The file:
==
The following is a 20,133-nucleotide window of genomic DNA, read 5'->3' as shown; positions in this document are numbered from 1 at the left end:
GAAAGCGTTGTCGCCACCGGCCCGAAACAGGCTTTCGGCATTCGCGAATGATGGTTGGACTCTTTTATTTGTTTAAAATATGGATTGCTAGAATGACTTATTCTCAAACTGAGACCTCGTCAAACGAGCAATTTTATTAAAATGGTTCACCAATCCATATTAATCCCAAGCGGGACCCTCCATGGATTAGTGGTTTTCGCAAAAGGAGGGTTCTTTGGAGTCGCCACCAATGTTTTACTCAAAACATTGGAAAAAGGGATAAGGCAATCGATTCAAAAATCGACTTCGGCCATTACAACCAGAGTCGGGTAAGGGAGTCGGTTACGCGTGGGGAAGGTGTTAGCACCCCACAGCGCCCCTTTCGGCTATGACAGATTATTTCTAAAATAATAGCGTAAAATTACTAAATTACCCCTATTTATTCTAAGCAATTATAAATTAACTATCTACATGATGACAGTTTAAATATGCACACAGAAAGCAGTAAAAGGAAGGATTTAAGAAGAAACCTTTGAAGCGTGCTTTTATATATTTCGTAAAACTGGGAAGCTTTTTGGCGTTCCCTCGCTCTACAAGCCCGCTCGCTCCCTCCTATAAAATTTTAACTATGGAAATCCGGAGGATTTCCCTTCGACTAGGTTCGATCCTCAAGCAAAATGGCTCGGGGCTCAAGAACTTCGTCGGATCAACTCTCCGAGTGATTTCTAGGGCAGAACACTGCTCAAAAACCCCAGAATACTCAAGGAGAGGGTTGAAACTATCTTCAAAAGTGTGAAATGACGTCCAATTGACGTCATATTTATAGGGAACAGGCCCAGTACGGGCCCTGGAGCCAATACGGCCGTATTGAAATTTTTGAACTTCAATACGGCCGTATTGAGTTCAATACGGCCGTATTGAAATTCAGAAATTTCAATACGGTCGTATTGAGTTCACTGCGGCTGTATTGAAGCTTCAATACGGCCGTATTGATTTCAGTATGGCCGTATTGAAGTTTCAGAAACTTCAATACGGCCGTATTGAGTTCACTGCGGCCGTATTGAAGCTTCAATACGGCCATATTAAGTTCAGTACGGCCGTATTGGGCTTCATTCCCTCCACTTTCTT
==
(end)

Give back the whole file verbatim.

The following is a 20,133-nucleotide window of genomic DNA, read 5'->3' as shown; positions in this document are numbered from 1 at the left end:
GAAAGCGTTGTCGCCACCGGCCCGAAACAGGCTTTCGGCATTCGCGAATGATGGTTGGACTCTTTTATTTGTTTAAAATATGGATTGCTAGAATGACTTATTCTCAAACTGAGACCTCGTCAAACGAGCAATTTTATTAAAATGGTTCACCAATCCATATTAATCCCAAGCGGGACCCTCCATGGATTAGTGGTTTTCGCAAAAGGAGGGTTCTTTGGAGTCGCCACCAATGTTTTACTCAAAACATTGGAAAAAGGGATAAGGCAATCGATTCAAAAATCGACTTCGGCCATTACAACCAGAGTCGGGTAAGGGAGTCGGTTACGCGTGGGGAAGGTGTTAGCACCCCACAGCGCCCCTTTCGGCTATGACAGATTATTTCTAAAATAATAGCGTAAAATTACTAAATTACCCCTATTTATTCTAAGCAATTATAAATTAACTATCTACATGATGACAGTTTAAATATGCACACAGAAAGCAGTAAAAGGAAGGATTTAAGAAGAAACCTTTGAAGCGTGCTTTTATATATTTCGTAAAACTGGGAAGCTTTTTGGCGTTCCCTCGCTCTACAAGCCCGCTCGCTCCCTCCTATAAAATTTTAACTATGGAAATCCGGAGGATTTCCCTTCGACTAGGTTCGATCCTCAAGCAAAATGGCTCGGGGCTCAAGAACTTCGTCGGATCAACTCTCCGAGTGATTTCTAGGGCAGAACACTGCTCAAAAACCCCAGAATACTCAAGGAGAGGGTTGAAACTATCTTCAAAAGTGTGAAATGACGTCCAATTGACGTCATATTTATAGGGAACAGGCCCAGTACGGGCCCTGGAGCCAATACGGCCGTATTGAAATTTTTGAACTTCAATACGGCCGTATTGAGTTCAATACGGCCGTATTGAAATTCAGAAATTTCAATACGGTCGTATTGAGTTCACTGCGGCTGTATTGAAGCTTCAATACGGCCGTATTGATTTCAGTATGGCCGTATTGAAGTTTCAGAAACTTCAATACGGCCGTATTGAGTTCACTGCGGCCGTATTGAAGCTTCAATACGGCCATATTAAGTTCAGTACGGCCGTATTGGGCTTCATTCCCTCCACTTTCTT